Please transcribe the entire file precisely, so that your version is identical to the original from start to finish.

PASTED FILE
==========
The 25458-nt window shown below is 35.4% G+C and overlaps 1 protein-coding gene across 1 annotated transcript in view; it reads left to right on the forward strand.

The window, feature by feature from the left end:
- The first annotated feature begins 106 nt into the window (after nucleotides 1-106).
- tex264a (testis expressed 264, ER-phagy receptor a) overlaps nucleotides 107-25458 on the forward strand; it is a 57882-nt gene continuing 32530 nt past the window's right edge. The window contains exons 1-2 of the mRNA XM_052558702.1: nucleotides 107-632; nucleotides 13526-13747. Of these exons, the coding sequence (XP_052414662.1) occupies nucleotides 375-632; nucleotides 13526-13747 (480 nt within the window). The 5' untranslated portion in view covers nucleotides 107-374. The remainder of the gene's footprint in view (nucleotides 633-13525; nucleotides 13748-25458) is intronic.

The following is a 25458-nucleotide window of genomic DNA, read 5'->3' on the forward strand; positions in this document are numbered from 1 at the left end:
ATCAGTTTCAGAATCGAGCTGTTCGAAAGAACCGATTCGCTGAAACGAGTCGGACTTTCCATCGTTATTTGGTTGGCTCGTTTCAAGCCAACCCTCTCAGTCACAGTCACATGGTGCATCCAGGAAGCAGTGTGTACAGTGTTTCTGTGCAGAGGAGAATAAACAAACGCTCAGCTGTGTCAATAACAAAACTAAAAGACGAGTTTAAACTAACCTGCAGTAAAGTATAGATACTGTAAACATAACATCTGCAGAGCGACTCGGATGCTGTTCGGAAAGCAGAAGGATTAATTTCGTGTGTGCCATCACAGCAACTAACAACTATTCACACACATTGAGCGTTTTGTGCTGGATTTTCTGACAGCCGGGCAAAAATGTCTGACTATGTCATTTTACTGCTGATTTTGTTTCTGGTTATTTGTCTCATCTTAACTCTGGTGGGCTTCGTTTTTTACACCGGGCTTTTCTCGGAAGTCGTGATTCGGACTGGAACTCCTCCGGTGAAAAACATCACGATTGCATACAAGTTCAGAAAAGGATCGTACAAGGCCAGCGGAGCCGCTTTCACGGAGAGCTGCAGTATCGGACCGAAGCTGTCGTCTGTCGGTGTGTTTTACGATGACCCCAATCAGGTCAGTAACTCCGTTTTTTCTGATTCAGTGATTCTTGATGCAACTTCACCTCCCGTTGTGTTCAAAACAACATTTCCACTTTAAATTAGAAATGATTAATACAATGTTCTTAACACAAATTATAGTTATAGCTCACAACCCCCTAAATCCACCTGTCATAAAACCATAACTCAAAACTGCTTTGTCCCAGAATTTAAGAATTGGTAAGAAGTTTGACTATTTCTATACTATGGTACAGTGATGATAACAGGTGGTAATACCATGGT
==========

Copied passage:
The 25458-nt window shown below is 35.4% G+C and overlaps 1 protein-coding gene across 1 annotated transcript in view; it reads left to right on the forward strand.

The window, feature by feature from the left end:
- The first annotated feature begins 106 nt into the window (after nucleotides 1-106).
- tex264a (testis expressed 264, ER-phagy receptor a) overlaps nucleotides 107-25458 on the forward strand; it is a 57882-nt gene continuing 32530 nt past the window's right edge. The window contains exons 1-2 of the mRNA XM_052558702.1: nucleotides 107-632; nucleotides 13526-13747. Of these exons, the coding sequence (XP_052414662.1) occupies nucleotides 375-632; nucleotides 13526-13747 (480 nt within the window). The 5' untranslated portion in view covers nucleotides 107-374. The remainder of the gene's footprint in view (nucleotides 633-13525; nucleotides 13748-25458) is intronic.

The following is a 25458-nucleotide window of genomic DNA, read 5'->3' on the forward strand; positions in this document are numbered from 1 at the left end:
ATCAGTTTCAGAATCGAGCTGTTCGAAAGAACCGATTCGCTGAAACGAGTCGGACTTTCCATCGTTATTTGGTTGGCTCGTTTCAAGCCAACCCTCTCAGTCACAGTCACATGGTGCATCCAGGAAGCAGTGTGTACAGTGTTTCTGTGCAGAGGAGAATAAACAAACGCTCAGCTGTGTCAATAACAAAACTAAAAGACGAGTTTAAACTAACCTGCAGTAAAGTATAGATACTGTAAACATAACATCTGCAGAGCGACTCGGATGCTGTTCGGAAAGCAGAAGGATTAATTTCGTGTGTGCCATCACAGCAACTAACAACTATTCACACACATTGAGCGTTTTGTGCTGGATTTTCTGACAGCCGGGCAAAAATGTCTGACTATGTCATTTTACTGCTGATTTTGTTTCTGGTTATTTGTCTCATCTTAACTCTGGTGGGCTTCGTTTTTTACACCGGGCTTTTCTCGGAAGTCGTGATTCGGACTGGAACTCCTCCGGTGAAAAACATCACGATTGCATACAAGTTCAGAAAAGGATCGTACAAGGCCAGCGGAGCCGCTTTCACGGAGAGCTGCAGTATCGGACCGAAGCTGTCGTCTGTCGGTGTGTTTTACGATGACCCCAATCAGGTCAGTAACTCCGTTTTTTCTGATTCAGTGATTCTTGATGCAACTTCACCTCCCGTTGTGTTCAAAACAACATTTCCACTTTAAATTAGAAATGATTAATACAATGTTCTTAACACAAATTATAGTTATAGCTCACAACCCCCTAAATCCACCTGTCATAAAACCATAACTCAAAACTGCTTTGTCCCAGAATTTAAGAATTGGTAAGAAGTTTGACTATTTCTATACTATGGTACAGTGATGATAACAGGTGGTAATACCATGGT